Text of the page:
"Lazzari's Sports Roundup" - - - - 6-21-08
Remembering: Jim McKay
I'd venture to say that, for many of us, sportscaster Jim McKay remains highly responsible for our vast love of sports. For yours truly in particular, McKay's hosting of the influential ABC hit show Wide World of Sports undoubtedly left its mark; truthfully, if it weren't for McKay's weekly presence in my parents' living room so many years ago, a column like this would have never materialized. Yeah, when I first became a devoted fan of the show known for "the thrill of victory and the agony of defeat" some 40 years ago, something happened inside me. I mean, I was hooked. Sports then became something MUCH MORE than just the nightly backyard catch with Dad; there were competitive matches and games to be experienced from ALL around the globe--and I realized it was a "wide world" out there, for sure. From that juncture on, I simply HAD to tune in each week in order to experience the melodramatic/brassy show opening while being introduced to sports I'd never seen or played. Hell, if you became enamored with Wide World in those days, you couldn't help but develop an overall well-roundedness as a sports participant along with an eclectic admiration for an array of sports in general. And it was Jim McKay who was our guiding force along the enjoyable ride.
When I first heard of Jim McKay's death a couple of weeks ago (at the age of 86), I immediately thought of sports such as surfing, jai-alai, and badminton--activities I would have never been involved in and/or developed a respect for had it not been for Wide World's presence on those weekends so long ago. I thought of Evel Knievel and his daredevil jumps. I was reminded of Ali, Leonard, and Duran--and their dominance of the "sweet science." The list goes on--but when you think of Jim McKay, you automatically think of the Olympic Games (he covered 12 of them); his name was synonymous with the international competition. And when he uttered those simple but chilling words "they're all gone" during the '72 Munich Games as Palestinian terrorists kidnapped and killed 11 Israeli athletes, McKay was no longer a sportscaster to me; he became the consummate JOURNALIST. Tony DeAngelo, my co-host on the cable TV show "Monday Night Sports Talk," remembers the tragic moment in Munich: "I recall being in Michigan at the time, playing in a baseball tournament and already feeling far from home, and seeing the look in McKay's eyes--which were as big as saucers; here's a sportscaster telling us all about murders, and we all felt SO scared." McKay would later say that it was his job to communicate what it was REALLY like at the time and to capture the immense sadness on a day when sports lost its innocence. And he did that SO magnificently--rendering him a media giant. Also, how many sportscasters would be talented enough to reveal a despised dictator's human side--as McKay did during a 1991 interview with Fidel Castro? Very few, folks, if any.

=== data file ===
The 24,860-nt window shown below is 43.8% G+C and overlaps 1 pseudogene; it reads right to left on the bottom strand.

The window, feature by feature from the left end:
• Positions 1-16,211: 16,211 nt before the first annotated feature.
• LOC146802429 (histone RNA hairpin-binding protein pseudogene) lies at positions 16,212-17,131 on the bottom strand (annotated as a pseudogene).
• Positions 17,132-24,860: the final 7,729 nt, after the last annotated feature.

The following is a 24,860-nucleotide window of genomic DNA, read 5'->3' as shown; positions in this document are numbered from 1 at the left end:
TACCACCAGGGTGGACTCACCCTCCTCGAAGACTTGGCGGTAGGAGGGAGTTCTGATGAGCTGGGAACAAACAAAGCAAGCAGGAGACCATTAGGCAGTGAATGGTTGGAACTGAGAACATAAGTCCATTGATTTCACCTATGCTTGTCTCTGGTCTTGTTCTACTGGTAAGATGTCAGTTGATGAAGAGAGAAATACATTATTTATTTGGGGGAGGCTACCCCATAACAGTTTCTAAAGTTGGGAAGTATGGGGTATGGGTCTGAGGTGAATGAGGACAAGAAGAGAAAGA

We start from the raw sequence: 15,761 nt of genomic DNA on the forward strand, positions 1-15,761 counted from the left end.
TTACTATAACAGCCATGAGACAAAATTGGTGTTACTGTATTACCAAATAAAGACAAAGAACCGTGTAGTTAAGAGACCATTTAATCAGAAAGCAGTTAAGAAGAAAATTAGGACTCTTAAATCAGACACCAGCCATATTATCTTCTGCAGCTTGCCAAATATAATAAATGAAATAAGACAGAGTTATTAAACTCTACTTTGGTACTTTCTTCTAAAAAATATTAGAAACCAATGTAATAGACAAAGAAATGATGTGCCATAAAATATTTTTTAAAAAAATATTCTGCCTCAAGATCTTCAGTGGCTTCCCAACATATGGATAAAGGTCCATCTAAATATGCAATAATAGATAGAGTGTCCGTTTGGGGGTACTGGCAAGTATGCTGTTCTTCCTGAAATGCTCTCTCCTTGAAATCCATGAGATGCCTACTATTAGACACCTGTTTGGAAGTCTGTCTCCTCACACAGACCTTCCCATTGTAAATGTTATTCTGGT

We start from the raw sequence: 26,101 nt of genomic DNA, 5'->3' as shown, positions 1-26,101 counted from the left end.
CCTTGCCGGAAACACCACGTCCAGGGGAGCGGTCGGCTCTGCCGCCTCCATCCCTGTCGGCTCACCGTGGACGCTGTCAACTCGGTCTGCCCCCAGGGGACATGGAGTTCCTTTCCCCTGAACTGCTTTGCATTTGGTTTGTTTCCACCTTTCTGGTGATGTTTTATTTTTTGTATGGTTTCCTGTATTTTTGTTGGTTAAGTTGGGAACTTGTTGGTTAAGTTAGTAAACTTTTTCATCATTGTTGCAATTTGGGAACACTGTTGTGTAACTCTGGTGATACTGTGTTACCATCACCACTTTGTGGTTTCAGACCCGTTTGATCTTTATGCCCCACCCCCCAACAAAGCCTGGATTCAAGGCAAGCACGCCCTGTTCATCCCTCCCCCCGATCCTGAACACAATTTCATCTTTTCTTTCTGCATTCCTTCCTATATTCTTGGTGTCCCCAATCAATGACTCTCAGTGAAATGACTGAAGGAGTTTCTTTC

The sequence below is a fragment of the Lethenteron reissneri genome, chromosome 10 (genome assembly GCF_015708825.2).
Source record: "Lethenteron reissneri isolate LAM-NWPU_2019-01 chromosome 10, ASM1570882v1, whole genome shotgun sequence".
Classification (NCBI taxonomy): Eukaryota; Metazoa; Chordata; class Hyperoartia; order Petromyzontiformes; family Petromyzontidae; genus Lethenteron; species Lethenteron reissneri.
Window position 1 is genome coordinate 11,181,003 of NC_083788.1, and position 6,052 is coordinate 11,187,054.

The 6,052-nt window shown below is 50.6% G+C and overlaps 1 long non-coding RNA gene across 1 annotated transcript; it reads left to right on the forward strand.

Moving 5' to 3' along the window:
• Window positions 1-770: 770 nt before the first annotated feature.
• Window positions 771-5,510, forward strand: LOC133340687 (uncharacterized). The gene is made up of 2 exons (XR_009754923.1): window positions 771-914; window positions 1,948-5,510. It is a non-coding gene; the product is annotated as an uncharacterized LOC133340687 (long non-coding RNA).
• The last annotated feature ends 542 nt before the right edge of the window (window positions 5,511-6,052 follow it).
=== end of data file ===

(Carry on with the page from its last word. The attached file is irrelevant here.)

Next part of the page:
It's been estimated that Jim McKay traveled 4½ million miles while being on assignment for Wide World--having visited 40 different countries; yes, McKay was the one who made sure the show lived up to its name. When McKay arrived at ABC Sports, legendary producer Roone Arledge (featured at length in this column previously) knew there'd be no other choice than Jim to lead this pioneering program. It was Arledge's intention from the very beginning to create a program where sports drama stood solely on its own; there was no need for the "shock/in your face" studio input from unqualified "journalists" that remains so familiar to today's medium. Jim McKay would become that special cog and simply supplement that drama--not SUPPLY it--and he became the sports voice for a couple of generations.
ESPN/ABC Sports president George Bodenheimer recently called McKay "a founding father of sports television." In essence, he was that "other sports Dad" for those of us who grew up in the 60's and 70's due to his incomparable work on ABC's signature production. He was there every week nurturing our love for competition and he made it SEEM that sports really meant something. Simply put, anytime Jim McKay was part of a broadcast, you felt like it HAD to be something special. I believe many of us were in awe of him simply out of gratitude--that is, for making our weekly, living-room sports viewing an event in itself.
I remember a day back in the early 80's when I traveled to NYC in order to be interviewed by McKay's son, Sean McManus, regarding a position with NBC Sports. Without much work experience, I remember thinking of a worst-case scenario--that I'd at least have a chance to pass along my thanks to his father for instilling in me a humongous appreciation for global athletic competition. McManus was held up in meetings that day so I never did get that opportunity. But I guess the redeeming/soothing thing right now is that I can send thanks along in a fond, written remembrance and share it with some of the many other countless people that Jim McKay touched; I'm sure he'd like that.
Thanks, Mr. McKay, for being a guiding, influential force to me during an upbringing filled with a bevvy of sports viewing. Your strong moral compass, journalistic excellence, and integrity truly "spanned the globe" and knew no bounds. As an unquestioned titan in the sportscasting business, you'll surely be missed.